Rain Critically Needed for Local Corn Crop
Despite a late start to spring and a drought that covers the whole state, local corn stands say the crop is in good shape.
But that could all change.
According to agricultural experts, the corn crop is in a critical phase and rain is desperately needed. The drought could eventually impact sweet corn stands like Fresh Pickin’s in Brooklyn Park.
Morgan Hawley has worked at Fresh Pickin’s for the past eight years.
“There’s definitely a difference between corn fresh off the field versus getting something that’s been sitting at the grocery store for a couple of days,” said Hawley.
On Thursday, customers lined up for a taste of the first harvest of the season at the fresh produce stand at the border of Champlin and Brooklyn Park.
“The corn’s going very fast, so we sold out already today and it’s now 1:40 and then we will bring more crops and then we will sell out again probably before four,” said Hawley.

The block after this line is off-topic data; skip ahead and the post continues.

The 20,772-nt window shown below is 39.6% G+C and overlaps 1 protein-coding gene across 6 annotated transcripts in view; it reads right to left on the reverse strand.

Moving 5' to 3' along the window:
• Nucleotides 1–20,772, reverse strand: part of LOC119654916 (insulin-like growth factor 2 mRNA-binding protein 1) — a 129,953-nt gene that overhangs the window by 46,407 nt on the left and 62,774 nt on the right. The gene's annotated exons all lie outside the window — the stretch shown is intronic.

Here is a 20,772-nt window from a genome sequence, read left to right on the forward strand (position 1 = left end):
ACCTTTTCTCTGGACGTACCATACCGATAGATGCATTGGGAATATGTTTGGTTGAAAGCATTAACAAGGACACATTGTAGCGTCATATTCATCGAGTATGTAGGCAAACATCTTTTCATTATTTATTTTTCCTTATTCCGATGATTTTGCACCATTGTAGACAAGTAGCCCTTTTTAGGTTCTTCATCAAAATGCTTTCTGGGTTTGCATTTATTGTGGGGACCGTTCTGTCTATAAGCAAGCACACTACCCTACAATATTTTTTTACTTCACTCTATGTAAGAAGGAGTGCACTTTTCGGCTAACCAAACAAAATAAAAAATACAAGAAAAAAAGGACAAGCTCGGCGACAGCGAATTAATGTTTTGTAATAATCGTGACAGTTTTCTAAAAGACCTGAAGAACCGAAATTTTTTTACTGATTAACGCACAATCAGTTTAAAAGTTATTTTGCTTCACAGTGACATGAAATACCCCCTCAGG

For those who can’t get enough corn, experts have some good news.
“Sixty percent of the corn is in good to excellent condition, so that kind of means that more than half the crop in the state of Minnesota is not impacted by disease pressure, by weeds, by anything like that,” said Nate Gotlieb from the Minnesota Corn Growers Association.
Although the corn crop is on track right now, experts say the next few weeks will be a make or break time for the overall harvest.
“We’re going to need some moisture coming up here or it could affect the crop,” said Gotlieb.
Gotlieb says the snowfall this winter and rain in the spring helped provide moisture for the fields. But without the needed rainfall, things could change.
“A lot of the crop is going to start tasseling now within the week, within two weeks, and we really need it during that stretch and so we’re going to really need some moisture now,” said Gotlieb.
The farmer who grows the corn Hawley sells uses irrigation.
So whatever happens with the weather, she feels confident she’ll be able to continue selling corn to the fans that come near and far.
“I know that there’s people who put it in their coolers and will try to drive it all the way back to the East Coast,” said Hawley.
Fresh Pickin’s hopes to be open until Labor Day.
Minnesota is the fourth largest producer of corn, behind Iowa, Illinois and Nebraska.